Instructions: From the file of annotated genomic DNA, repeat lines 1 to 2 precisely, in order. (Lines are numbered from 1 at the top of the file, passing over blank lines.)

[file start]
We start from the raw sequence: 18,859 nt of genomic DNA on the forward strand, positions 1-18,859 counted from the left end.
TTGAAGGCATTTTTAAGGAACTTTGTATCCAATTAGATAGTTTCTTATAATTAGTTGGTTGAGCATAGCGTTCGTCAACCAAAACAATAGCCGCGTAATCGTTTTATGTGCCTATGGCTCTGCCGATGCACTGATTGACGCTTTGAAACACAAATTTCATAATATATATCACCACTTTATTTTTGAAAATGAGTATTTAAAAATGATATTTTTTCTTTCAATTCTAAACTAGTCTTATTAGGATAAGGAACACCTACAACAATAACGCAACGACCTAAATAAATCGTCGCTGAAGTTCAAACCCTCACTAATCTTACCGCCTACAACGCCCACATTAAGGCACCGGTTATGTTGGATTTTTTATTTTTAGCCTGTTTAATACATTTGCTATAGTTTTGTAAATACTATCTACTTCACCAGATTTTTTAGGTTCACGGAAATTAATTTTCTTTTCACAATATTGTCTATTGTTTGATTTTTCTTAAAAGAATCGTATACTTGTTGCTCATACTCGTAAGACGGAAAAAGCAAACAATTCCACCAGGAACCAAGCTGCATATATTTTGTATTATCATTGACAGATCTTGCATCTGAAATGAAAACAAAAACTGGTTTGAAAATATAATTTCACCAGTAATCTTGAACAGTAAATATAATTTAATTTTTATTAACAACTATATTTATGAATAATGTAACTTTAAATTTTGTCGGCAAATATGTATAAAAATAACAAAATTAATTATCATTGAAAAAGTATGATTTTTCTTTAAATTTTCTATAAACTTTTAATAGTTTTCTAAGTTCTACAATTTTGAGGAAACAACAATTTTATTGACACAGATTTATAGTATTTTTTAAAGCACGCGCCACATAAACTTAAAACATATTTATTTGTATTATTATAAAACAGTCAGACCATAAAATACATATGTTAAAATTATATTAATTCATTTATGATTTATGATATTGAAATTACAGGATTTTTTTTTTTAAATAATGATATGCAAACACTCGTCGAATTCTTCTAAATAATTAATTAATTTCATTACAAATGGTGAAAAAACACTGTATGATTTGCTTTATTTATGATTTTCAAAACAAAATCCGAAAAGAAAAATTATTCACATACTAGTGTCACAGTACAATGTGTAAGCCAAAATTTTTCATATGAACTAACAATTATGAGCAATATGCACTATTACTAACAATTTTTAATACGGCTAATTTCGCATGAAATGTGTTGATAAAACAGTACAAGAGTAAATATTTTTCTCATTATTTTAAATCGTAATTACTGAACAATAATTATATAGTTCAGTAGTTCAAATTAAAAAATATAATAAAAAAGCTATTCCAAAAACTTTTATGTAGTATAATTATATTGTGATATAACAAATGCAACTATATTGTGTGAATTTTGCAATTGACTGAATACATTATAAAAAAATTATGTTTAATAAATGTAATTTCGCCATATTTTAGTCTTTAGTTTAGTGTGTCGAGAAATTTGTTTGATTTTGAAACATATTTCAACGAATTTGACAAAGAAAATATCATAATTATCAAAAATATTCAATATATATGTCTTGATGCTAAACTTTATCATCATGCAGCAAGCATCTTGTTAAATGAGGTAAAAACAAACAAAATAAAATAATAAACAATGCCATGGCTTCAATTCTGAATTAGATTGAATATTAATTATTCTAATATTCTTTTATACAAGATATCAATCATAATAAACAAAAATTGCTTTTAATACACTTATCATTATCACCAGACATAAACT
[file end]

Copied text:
We start from the raw sequence: 18,859 nt of genomic DNA on the forward strand, positions 1-18,859 counted from the left end.
TTGAAGGCATTTTTAAGGAACTTTGTATCCAATTAGATAGTTTCTTATAATTAGTTGGTTGAGCATAGCGTTCGTCAACCAAAACAATAGCCGCGTAATCGTTTTATGTGCCTATGGCTCTGCCGATGCACTGATTGACGCTTTGAAACACAAATTTCATAATATATATCACCACTTTATTTTTGAAAATGAGTATTTAAAAATGATATTTTTTCTTTCAATTCTAAACTAGTCTTATTAGGATAAGGAACACCTACAACAATAACGCAACGACCTAAATAAATCGTCGCTGAAGTTCAAACCCTCACTAATCTTACCGCCTACAACGCCCACATTAAGGCACCGGTTATGTTGGATTTTTTATTTTTAGCCTGTTTAATACATTTGCTATAGTTTTGTAAATACTATCTACTTCACCAGATTTTTTAGGTTCACGGAAATTAATTTTCTTTTCACAATATTGTCTATTGTTTGATTTTTCTTAAAAGAATCGTATACTTGTTGCTCATACTCGTAAGACGGAAAAAGCAAACAATTCCACCAGGAACCAAGCTGCATATATTTTGTATTATCATTGACAGATCTTGCATCTGAAATGAAAACAAAAACTGGTTTGAAAATATAATTTCACCAGTAATCTTGAACAGTAAATATAATTTAATTTTTATTAACAACTATATTTATGAATAATGTAACTTTAAATTTTGTCGGCAAATATGTATAAAAATAACAAAATTAATTATCATTGAAAAAGTATGATTTTTCTTTAAATTTTCTATAAACTTTTAATAGTTTTCTAAGTTCTACAATTTTGAGGAAACAACAATTTTATTGACACAGATTTATAGTATTTTTTAAAGCACGCGCCACATAAACTTAAAACATATTTATTTGTATTATTATAAAACAGTCAGACCATAAAATACATATGTTAAAATTATATTAATTCATTTATGATTTATGATATTGAAATTACAGGATTTTTTTTTTTAAATAATGATATGCAAACACTCGTCGAATTCTTCTAAATAATTAATTAATTTCATTACAAATGGTGAAAAAACACTGTATGATTTGCTTTATTTATGATTTTCAAAACAAAATCCGAAAAGAAAAATTATTCACATACTAGTGTCACAGTACAATGTGTAAGCCAAAATTTTTCATATGAACTAACAATTATGAGCAATATGCACTATTACTAACAATTTTTAATACGGCTAATTTCGCATGAAATGTGTTGATAAAACAGTACAAGAGTAAATATTTTTCTCATTATTTTAAATCGTAATTACTGAACAATAATTATATAGTTCAGTAGTTCAAATTAAAAAATATAATAAAAAAGCTATTCCAAAAACTTTTATGTAGTATAATTATATTGTGATATAACAAATGCAACTATATTGTGTGAATTTTGCAATTGACTGAATACATTATAAAAAAATTATGTTTAATAAATGTAATTTCGCCATATTTTAGTCTTTAGTTTAGTGTGTCGAGAAATTTGTTTGATTTTGAAACATATTTCAACGAATTTGACAAAGAAAATATCATAATTATCAAAAATATTCAATATATATGTCTTGATGCTAAACTTTATCATCATGCAGCAAGCATCTTGTTAAATGAGGTAAAAACAAACAAAATAAAATAATAAACAATGCCATGGCTTCAATTCTGAATTAGATTGAATATTAATTATTCTAATATTCTTTTATACAAGATATCAATCATAATAAACAAAAATTGCTTTTAATACACTTATCATTATCACCAGACATAAACT